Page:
Before you relocate you should ask yourself:

-Do you actually want your DS to go to Winchester, Harrow or Eton? All boys and full boarding. Not everyone's cup of tea. Would he be just as happy at the local grammar? Or at a co-ed?
-How much of a reduction on fees would you get? Most academic scholarships mean 10% off the boarding fee. So unless you also qualify for a means tested bursary that is still a hefty bill.
- How much will it cost you to relocate? Does it make sense? Are there other family members who will be impacted?
- Will he have to board at the prep at some stage? How do you and he feel about that?
- Scholarship classes can be very pressured. Is your DS the kind of boy who will thrive on this? Probably hard to tell at his age.
- Do you have to decide now? Could he wait until year 6 or year 7? These opportunities will still be available.

amidawish Sun 05-Feb-17 18:38:24

What are your plans for secondary school? How likely is he to get that from your current school? That's the key question, plus all the ones above from MadHattersTea

Personally i wouldn't rush into a relocation, it's a massive deal to move house just for a school for one child for a few years?

GeorgeTheHamster Sun 05-Feb-17 18:39:50

Is it a free place or a partial scholarship?

Allthebestnamesareused Sun 05-Feb-17 21:07:27

Just because he has a scholarship at the prep doesn't necessarily mean he will get one post 13+

Would you be able to afford fees without etc?

BizzyFizzy Tue 07-Feb-17 20:52:00

Yes, a scholarship in prep school will be looked upon favourably by senior schools, alongside their actual academic, arts, sports achievements and contribution to school life.

BizzyFizzy Tue 07-Feb-17 20:54:51

BTW, a scholarship rarely means a substantial fee remission nowadays. It's more an honour thing. My DD has a scholarship and her reward was a mention in The Times.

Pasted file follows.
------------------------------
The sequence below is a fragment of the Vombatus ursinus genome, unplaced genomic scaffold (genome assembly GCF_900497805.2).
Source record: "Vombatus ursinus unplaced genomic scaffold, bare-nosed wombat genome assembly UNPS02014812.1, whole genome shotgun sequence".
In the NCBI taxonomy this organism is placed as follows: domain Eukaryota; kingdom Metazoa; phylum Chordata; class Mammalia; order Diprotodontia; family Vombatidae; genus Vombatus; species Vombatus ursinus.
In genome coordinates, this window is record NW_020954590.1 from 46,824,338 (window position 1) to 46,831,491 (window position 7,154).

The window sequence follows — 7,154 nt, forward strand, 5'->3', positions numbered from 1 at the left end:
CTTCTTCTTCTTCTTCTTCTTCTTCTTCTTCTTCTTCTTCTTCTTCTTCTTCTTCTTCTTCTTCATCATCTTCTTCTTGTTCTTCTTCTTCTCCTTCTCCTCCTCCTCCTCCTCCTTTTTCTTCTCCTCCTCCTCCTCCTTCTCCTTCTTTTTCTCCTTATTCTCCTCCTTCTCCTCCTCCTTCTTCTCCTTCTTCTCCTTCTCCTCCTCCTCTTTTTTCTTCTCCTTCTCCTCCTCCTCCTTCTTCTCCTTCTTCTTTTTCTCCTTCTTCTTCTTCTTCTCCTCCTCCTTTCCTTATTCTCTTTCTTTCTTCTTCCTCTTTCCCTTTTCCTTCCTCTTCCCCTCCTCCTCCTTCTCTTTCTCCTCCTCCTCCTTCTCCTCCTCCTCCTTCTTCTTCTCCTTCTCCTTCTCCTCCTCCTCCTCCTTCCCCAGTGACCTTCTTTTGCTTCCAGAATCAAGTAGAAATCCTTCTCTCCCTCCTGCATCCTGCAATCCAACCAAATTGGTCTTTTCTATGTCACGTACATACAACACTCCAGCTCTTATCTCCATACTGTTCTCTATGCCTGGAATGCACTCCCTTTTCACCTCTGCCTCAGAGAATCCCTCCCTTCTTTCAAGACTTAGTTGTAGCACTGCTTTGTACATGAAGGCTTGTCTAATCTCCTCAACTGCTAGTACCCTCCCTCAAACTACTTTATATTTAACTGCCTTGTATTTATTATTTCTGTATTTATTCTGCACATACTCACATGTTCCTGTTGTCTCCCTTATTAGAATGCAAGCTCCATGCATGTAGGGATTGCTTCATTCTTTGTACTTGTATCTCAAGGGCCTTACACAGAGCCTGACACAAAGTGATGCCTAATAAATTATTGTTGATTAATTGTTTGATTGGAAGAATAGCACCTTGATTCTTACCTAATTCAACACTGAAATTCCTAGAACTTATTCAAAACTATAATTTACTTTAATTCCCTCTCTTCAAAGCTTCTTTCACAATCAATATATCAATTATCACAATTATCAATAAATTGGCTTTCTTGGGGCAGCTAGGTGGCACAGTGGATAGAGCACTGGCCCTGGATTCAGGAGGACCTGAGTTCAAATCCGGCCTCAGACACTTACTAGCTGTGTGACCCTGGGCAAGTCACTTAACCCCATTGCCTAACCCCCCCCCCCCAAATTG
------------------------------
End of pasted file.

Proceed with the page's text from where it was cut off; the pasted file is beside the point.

fleurdelacourt Wed 08-Feb-17 10:13:52

It is a big deal - you must know that?

But It will mean nothing by itself in the 11+ or 13+ transfers as they are completely separate processes.

If it's a feeder for the big public schools you mention, then presumably it's a boarding school? Do you really want him to board at 7?

And can you afford the fees? As people have mentioned the scholarship is usually only around 10% unless you have also won a bursary.

GinGarden Wed 08-Feb-17 18:32:22

If the prep school want him that badly they will already know that coming from the state sector you are unlikely to be able to pay full fees and so will be expecting to provide a bursary. This isn't uncommon, but rarely talked about, esp in Prep Schools.
Receiving a bursary at Prep level makes it much easier to receive financial support at senior school as they will already know from you Prep head that you will need financial support. A good head will guide you towards a school that will not only be suitable for child's academic talent but also a school which will be favourable to the financial support you may need. Please feel free to pm me if you want anymore info, happy to help.

Gruach Thu 09-Feb-17 19:36:27

If it's a very, very good prep school then yes, a scholarship is a very big deal.

You don't say if you can afford to pay fees. Gaining the scholarship will almost certainly ensure whatever level of bursary is necessary for your son to attend the school. (If you need it, of course.)

I'd say it's definitely something that would form part of the decision making process for the senior schools you mention - provided he manages to maintain a decent level of achievement through his prep school years. (He wouldn't have to be consistently top of everything! Prep schools expect children to be children.)

He's done very well. You'd have to have a really good reason to turn this down.

panda00 Thu 02-Mar-17 22:47:26

It isn't easy to be around with kids from a totally different league. I work in an independent school. During winter break, these rich kids often go skiing in Switzerland. During summer holiday they may fly all over the world to have fun. Besides the academic achievement, as parents we should also consider our kids' well-being at school, they may feel very embarrassed and eventually lose their confidence if their parents aren't as rich as their classmates'.